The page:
I’ve pointed this out many times before: One cannot deal with China and not be changed in some fundamental way by it. Even when, strictly speaking, relations are limited to economic exchanges, the ramifications of that contact quickly spread to other areas, such as defense, culture, and human rights.
In early August, Australia had a taste of this with China’s belligerent attitude to the presentation of The 10 Conditions of Love, a documentary about Uighur leader Rebeiya Kadeer, at the Melbourne Film Festival and the festival’s subsequent invitation of Kadeer to attend the film’s showing. Beijing’s saber-rattling, added to repeated attacks on the festival’s Web site by “lone” Chinese nationalists in Australia and elsewhere, and the pulling out of three movies — including one co-produced by a Taiwanese film company — caused an unfortunate controversy, but festival authorities stood their ground and did not allow freedom of expression to be undermined by Chinese machinations.
Other instances, such as the torch relay prior to the Olympic Games in Beijing, showed the various effects of the Chinese “corruption of minds,” with some cities adopting security measures (amid tensions in Tibet) that would have perfectly fit Tiananmen Square in the lead-up to the People’s Republic of China’s 60th anniversary celebration. In those instances — and there are many others — liberal democracies smothered their core values to ensure stable relations with Beijing. In other words, people looked the other way and ignored Beijing’s many ugly sides for a fistful of yuan.
Taiwan, which under President Ma Ying-jeou (馬英九) has increasingly become beholden to the mighty renminbi, is now facing a similar onslaught, and sadly there are signs that some people will not be as resistant to Chinese pressure than their counterparts in other parts of the world. The refusal by Ma and other members of his administration to meet Tibetan leader the Dalai Lama when he visited Taiwan a few weeks ago was one such instance, where elected leaders of a democracy chose (or rather were forced) to avoid meeting a person reviled by Beijing within their own borders. More recently was the decision by the Kaohsiung Film Festival not to present The 10 Conditions of Love during the festival, as originally planned, but rather two weeks earlier to ensure that Beijing would not be “angered.” This concession was the result of pressure from the Taiwanese tourism sector, which argued that Chinese tourists would cancel their hotel reservations in southern Taiwan if the film were presented during the festival. A Kaohsiung City councilor from the KMT upped the ante today by comparing Kadeer to al-Qaeda leader Osama bin Laden and Hitler!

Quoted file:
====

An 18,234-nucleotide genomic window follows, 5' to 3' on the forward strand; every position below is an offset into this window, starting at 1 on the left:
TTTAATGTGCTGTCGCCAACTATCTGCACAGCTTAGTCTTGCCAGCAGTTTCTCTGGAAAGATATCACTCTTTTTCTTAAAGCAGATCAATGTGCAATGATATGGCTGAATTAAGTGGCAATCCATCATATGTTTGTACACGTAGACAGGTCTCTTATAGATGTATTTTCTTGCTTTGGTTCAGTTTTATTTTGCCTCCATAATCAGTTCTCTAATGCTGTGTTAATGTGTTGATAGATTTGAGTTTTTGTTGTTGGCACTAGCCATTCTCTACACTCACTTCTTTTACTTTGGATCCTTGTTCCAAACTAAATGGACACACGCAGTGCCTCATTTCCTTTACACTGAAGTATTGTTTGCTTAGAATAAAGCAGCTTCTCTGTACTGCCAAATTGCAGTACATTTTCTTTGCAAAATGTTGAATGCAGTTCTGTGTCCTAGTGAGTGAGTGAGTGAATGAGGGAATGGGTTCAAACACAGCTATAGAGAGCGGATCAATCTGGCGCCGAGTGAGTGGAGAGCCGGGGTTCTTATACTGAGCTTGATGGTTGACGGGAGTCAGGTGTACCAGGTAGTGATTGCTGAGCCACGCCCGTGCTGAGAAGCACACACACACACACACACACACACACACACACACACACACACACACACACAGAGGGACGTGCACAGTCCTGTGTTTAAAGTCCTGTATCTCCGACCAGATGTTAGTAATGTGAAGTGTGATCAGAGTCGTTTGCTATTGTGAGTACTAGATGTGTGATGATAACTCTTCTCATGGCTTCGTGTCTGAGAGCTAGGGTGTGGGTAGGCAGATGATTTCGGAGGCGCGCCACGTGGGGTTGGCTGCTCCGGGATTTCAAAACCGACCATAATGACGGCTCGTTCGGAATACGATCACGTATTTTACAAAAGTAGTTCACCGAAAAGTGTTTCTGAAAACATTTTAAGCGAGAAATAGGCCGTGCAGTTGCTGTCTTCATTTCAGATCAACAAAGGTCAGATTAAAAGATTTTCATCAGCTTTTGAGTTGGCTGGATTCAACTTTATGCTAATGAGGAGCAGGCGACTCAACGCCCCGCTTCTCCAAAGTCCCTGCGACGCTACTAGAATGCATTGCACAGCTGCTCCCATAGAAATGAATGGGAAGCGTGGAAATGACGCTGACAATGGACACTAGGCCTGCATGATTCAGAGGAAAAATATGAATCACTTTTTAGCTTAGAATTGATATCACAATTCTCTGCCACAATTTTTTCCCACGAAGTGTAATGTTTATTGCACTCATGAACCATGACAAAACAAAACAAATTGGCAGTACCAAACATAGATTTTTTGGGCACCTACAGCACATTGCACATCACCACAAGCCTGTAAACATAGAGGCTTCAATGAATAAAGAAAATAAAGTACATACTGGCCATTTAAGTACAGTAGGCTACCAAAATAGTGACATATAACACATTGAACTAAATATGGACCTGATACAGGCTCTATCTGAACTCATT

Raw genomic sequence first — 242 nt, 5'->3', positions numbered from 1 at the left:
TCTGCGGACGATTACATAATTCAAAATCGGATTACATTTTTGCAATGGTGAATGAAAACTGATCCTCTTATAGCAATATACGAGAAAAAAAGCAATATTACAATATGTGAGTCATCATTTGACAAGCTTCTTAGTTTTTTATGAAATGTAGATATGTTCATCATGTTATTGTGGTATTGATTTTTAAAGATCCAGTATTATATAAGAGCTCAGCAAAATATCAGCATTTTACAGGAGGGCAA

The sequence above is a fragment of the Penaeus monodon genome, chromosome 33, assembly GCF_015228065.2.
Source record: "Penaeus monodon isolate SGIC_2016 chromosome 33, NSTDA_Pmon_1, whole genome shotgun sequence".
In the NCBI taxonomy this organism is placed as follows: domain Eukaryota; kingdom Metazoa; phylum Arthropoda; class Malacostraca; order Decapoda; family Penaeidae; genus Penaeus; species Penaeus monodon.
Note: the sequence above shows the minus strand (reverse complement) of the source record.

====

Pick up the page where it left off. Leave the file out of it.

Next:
In other words, tour operators were putting greed ahead of the nation’s hard-earned values of democracy and freedom, and saw not “angering” Beijing as more important than retaining the right to choose which movies we can watch, where, and when. This decision, which for some (such as Kaohsiung Tourism Association chairman Tseng Fu-hsing, 曾福興), was still not enough and still risked irking the rulers who control the spigot of Chinese tourists, creates a dangerous precedent, as it can only invite further meddling by China into the socio-cultural affairs of Taiwan. If a film about Kadeer can result in self-censorship, what’s next? Movies about the Japanese? Books? TV series? Dance shows? Theater? (Two film directors, Chen Li-kuei 陳麗貴 and Chen Yu-ching 陳育青, have announced the withdrawal of their films from the festival in protest of the city government’s decision to reschedule the screening of the documentary.)
If Taiwanese do not take a firm stand against this cultural aggression, and if, by doing nothing, they allow Chinese censorship to determine the content of what we’re allowed to access in Taiwan, then the creeping transformation will only accelerate and Beijing will have won.
It’s still too early to see how the Kaohsiung City Government under the capable Mayor Chen Chu (陳菊) will react. But if this self-muzzling is allowed to proceed, others will have to take action. One way to do this would be to boycott Chinese films playing in Taiwanese theaters — especially movies that serve as cover for propaganda. One appropriate target would be the “propaganda blockbuster” Jianguo Daye (Lofty Ambitions of Founding a Republic), a movie produced by the state-owned China Film Group and directed by its chairman and chief executive, Han Sanping, about the Chinese civil war and the defeat of Nationalist forces by the communists.
Ironically, the Taiwanese government said it would not censor the movie, which will be released in Taiwan next year.